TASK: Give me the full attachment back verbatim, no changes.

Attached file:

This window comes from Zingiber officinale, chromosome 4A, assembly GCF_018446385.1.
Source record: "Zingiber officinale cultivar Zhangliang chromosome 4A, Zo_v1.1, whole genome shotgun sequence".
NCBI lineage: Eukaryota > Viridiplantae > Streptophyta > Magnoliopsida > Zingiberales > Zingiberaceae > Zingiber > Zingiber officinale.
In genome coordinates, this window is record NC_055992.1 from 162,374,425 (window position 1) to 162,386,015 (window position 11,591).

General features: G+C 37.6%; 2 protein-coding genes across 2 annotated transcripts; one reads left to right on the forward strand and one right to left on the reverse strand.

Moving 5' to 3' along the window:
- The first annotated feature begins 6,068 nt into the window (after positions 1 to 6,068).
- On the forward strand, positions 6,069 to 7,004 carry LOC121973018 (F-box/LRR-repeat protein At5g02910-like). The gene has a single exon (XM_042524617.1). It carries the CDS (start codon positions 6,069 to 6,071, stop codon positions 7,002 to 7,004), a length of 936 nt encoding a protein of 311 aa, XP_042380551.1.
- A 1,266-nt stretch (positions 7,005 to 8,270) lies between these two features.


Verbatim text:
This window comes from Zingiber officinale, chromosome 4A, assembly GCF_018446385.1.
Source record: "Zingiber officinale cultivar Zhangliang chromosome 4A, Zo_v1.1, whole genome shotgun sequence".
NCBI lineage: Eukaryota > Viridiplantae > Streptophyta > Magnoliopsida > Zingiberales > Zingiberaceae > Zingiber > Zingiber officinale.
In genome coordinates, this window is record NC_055992.1 from 162,374,425 (window position 1) to 162,386,015 (window position 11,591).

General features: G+C 37.6%; 2 protein-coding genes across 2 annotated transcripts; one reads left to right on the forward strand and one right to left on the reverse strand.

Moving 5' to 3' along the window:
- The first annotated feature begins 6,068 nt into the window (after positions 1 to 6,068).
- On the forward strand, positions 6,069 to 7,004 carry LOC121973018 (F-box/LRR-repeat protein At5g02910-like). The gene has a single exon (XM_042524617.1). It carries the CDS (start codon positions 6,069 to 6,071, stop codon positions 7,002 to 7,004), a length of 936 nt encoding a protein of 311 aa, XP_042380551.1.
- A 1,266-nt stretch (positions 7,005 to 8,270) lies between these two features.